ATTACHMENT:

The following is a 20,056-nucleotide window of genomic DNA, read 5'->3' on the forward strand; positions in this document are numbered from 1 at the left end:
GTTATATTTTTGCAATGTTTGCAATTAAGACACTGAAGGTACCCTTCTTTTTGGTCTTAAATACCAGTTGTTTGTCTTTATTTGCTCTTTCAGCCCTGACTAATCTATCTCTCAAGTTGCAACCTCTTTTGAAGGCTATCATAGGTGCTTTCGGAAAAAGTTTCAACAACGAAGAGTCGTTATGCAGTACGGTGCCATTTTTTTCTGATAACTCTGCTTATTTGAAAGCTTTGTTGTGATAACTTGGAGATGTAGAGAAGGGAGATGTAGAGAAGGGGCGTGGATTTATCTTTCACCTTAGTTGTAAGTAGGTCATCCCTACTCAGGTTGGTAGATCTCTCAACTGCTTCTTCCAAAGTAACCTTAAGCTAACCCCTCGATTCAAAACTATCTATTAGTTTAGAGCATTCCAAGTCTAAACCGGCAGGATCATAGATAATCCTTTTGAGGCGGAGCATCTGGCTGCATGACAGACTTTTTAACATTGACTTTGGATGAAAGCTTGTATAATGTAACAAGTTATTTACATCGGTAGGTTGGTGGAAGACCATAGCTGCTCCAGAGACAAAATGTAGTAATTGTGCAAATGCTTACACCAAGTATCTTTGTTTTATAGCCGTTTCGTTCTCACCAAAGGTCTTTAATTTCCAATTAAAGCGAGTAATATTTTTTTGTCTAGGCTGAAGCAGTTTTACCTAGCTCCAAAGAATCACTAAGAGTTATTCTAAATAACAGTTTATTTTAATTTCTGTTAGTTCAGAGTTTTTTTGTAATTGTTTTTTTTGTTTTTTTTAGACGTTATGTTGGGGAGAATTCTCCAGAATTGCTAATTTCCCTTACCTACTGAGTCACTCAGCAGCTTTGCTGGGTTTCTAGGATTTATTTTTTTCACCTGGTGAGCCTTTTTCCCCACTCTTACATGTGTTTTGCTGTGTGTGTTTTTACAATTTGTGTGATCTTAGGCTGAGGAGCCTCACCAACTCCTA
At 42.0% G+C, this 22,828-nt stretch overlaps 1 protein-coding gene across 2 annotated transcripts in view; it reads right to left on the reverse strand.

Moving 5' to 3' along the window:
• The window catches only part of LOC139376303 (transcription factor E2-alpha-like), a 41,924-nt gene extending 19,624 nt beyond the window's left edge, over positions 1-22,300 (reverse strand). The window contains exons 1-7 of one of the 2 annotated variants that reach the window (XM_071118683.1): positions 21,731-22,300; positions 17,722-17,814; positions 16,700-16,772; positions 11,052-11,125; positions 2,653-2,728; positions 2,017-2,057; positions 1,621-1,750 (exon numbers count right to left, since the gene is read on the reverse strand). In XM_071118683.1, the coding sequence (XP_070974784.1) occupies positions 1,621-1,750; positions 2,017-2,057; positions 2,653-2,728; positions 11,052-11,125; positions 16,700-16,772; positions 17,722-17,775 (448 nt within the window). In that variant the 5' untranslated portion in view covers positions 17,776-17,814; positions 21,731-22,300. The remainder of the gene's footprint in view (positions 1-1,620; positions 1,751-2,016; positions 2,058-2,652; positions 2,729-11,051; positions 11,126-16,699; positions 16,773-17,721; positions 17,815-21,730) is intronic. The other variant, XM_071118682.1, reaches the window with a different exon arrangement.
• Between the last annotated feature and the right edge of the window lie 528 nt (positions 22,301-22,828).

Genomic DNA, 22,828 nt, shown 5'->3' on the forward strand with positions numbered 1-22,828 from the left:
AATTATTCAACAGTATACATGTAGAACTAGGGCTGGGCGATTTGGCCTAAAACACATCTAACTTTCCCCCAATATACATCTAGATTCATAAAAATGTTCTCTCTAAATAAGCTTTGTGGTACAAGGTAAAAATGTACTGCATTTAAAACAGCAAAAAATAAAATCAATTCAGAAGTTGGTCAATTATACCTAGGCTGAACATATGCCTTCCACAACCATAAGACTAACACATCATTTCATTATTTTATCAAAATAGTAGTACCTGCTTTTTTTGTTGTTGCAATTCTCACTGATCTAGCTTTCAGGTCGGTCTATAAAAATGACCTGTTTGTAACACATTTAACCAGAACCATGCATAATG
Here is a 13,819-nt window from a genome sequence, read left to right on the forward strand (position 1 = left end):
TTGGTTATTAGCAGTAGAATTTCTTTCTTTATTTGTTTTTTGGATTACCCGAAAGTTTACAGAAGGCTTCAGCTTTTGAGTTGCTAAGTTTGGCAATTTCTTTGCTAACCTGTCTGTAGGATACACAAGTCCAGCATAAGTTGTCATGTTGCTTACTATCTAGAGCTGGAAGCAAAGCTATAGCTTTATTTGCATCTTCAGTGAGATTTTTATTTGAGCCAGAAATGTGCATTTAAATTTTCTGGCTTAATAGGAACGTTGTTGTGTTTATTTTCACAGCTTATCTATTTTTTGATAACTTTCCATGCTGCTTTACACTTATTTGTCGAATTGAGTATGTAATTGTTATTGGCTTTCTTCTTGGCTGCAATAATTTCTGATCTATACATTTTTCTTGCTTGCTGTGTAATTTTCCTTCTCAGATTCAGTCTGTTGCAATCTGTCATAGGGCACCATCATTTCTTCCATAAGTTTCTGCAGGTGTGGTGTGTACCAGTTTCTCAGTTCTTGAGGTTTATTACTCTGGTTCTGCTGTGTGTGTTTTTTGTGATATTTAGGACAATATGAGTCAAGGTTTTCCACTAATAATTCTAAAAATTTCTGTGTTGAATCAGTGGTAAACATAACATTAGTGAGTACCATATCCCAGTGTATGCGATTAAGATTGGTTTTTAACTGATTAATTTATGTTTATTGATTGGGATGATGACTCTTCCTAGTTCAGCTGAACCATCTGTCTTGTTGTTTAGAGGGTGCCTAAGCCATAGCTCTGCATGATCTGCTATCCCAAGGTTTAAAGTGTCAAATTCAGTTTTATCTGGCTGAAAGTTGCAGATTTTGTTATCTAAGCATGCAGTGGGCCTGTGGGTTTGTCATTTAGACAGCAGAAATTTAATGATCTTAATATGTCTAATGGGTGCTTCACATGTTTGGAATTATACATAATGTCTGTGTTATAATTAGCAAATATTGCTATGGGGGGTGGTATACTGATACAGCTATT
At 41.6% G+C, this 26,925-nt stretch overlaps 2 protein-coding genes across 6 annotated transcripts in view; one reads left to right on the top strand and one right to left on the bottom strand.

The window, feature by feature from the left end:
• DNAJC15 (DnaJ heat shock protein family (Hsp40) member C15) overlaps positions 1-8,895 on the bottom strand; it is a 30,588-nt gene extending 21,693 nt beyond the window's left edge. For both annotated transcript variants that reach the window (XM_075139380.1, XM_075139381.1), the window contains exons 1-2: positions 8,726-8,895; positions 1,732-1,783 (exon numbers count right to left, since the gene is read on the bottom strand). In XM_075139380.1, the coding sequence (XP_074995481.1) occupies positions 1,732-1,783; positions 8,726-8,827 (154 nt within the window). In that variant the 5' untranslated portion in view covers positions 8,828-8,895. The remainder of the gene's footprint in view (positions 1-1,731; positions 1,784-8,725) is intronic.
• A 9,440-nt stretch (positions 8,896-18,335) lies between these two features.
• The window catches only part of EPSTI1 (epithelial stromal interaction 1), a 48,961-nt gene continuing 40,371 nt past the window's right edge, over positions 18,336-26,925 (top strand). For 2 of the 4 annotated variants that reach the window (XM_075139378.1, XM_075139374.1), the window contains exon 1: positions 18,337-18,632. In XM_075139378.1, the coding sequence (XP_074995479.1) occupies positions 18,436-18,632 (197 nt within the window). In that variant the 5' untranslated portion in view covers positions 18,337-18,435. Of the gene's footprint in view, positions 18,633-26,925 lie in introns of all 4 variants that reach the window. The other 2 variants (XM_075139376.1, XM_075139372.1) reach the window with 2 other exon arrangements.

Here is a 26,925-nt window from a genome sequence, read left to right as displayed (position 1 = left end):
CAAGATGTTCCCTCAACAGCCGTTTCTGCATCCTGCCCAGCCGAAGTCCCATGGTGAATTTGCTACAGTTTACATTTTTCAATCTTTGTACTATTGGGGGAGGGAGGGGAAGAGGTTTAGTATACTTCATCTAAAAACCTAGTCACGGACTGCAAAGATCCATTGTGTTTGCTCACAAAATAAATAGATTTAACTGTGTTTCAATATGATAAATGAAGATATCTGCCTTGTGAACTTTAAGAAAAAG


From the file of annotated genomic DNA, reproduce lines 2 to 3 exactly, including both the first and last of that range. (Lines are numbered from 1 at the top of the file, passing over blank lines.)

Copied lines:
GTTATATTTTTGCAATGTTTGCAATTAAGACACTGAAGGTACCCTTCTTTTTGGTCTTAAATACCAGTTGTTTGTCTTTATTTGCTCTTTCAGCCCTGACTAATCTATCTCTCAAGTTGCAACCTCTTTTGAAGGCTATCATAGGTGCTTTCGGAAAAAGTTTCAACAACGAAGAGTCGTTATGCAGTACGGTGCCATTTTTTTCTGATAACTCTGCTTATTTGAAAGCTTTGTTGTGATAACTTGGAGATGTAGAGAAGGGAGATGTAGAGAAGGGGCGTGGATTTATCTTTCACCTTAGTTGTAAGTAGGTCATCCCTACTCAGGTTGGTAGATCTCTCAACTGCTTCTTCCAAAGTAACCTTAAGCTAACCCCTCGATTCAAAACTATCTATTAGTTTAGAGCATTCCAAGTCTAAACCGGCAGGATCATAGATAATCCTTTTGAGGCGGAGCATCTGGCTGCATGACAGACTTTTTAACATTGACTTTGGATGAAAGCTTGTATAATGTAACAAGTTATTTACATCGGTAGGTTGGTGGAAGACCATAGCTGCTCCAGAGACAAAATGTAGTAATTGTGCAAATGCTTACACCAAGTATCTTTGTTTTATAGCCGTTTCGTTCTCACCAAAGGTCTTTAATTTCCAATTAAAGCGAGTAATATTTTTTTGTCTAGGCTGAAGCAGTTTTACCTAGCTCCAAAGAATCACTAAGAGTTATTCTAAATAACAGTTTATTTTAATTTCTGTTAGTTCAGAGTTTTTTTGTAATTGTTTTTTTTGTTTTTTTTAGACGTTATGTTGGGGAGAATTCTCCAGAATTGCTAATTTCCCTTACCTACTGAGTCACTCAGCAGCTTTGCTGGGTTTCTAGGATTTATTTTTTTCACCTGGTGAGCCTTTTTCCCCACTCTTACATGTGTTTTGCTGTGTGTGTTTTTACAATTTGTGTGATCTTAGGCTGAGGAGCCTCACCAACTCCTA
At 42.0% G+C, this 22,828-nt stretch overlaps 1 protein-coding gene across 2 annotated transcripts in view; it reads right to left on the reverse strand.